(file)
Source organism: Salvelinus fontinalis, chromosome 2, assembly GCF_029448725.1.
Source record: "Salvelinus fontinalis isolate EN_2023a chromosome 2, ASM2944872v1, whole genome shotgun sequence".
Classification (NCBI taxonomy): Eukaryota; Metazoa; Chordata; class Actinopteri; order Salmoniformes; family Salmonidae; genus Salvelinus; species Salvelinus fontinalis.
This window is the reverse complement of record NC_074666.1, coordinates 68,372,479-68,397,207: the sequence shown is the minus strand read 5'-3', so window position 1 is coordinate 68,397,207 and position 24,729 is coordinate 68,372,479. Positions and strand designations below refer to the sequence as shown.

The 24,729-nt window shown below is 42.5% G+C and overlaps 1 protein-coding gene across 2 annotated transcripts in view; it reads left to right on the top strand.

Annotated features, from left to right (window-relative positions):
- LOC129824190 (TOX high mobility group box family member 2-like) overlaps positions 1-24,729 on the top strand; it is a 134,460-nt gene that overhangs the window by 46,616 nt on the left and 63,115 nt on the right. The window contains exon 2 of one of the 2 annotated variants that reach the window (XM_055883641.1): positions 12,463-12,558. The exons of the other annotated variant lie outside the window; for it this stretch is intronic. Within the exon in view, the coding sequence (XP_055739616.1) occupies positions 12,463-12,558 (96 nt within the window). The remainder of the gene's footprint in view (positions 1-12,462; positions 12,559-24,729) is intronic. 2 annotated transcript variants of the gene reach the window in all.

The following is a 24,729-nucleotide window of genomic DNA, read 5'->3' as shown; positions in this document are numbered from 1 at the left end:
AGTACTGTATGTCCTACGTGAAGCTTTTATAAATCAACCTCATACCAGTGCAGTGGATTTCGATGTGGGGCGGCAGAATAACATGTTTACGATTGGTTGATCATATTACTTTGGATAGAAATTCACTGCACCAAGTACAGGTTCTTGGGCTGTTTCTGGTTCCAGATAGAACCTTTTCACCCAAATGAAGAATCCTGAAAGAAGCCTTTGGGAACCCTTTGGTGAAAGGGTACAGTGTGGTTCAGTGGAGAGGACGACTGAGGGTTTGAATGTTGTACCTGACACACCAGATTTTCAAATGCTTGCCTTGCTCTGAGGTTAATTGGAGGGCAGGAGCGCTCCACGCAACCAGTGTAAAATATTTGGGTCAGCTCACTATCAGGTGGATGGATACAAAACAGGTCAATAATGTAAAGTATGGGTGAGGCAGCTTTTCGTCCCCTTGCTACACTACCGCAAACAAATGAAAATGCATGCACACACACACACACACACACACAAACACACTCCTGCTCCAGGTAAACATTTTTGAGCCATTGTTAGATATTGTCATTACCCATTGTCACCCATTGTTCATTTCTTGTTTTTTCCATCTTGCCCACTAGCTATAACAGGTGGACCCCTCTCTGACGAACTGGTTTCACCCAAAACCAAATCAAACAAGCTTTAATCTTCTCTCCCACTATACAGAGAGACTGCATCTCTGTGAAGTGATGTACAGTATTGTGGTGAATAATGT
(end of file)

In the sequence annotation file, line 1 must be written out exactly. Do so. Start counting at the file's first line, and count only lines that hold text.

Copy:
Source organism: Salvelinus fontinalis, chromosome 2, assembly GCF_029448725.1.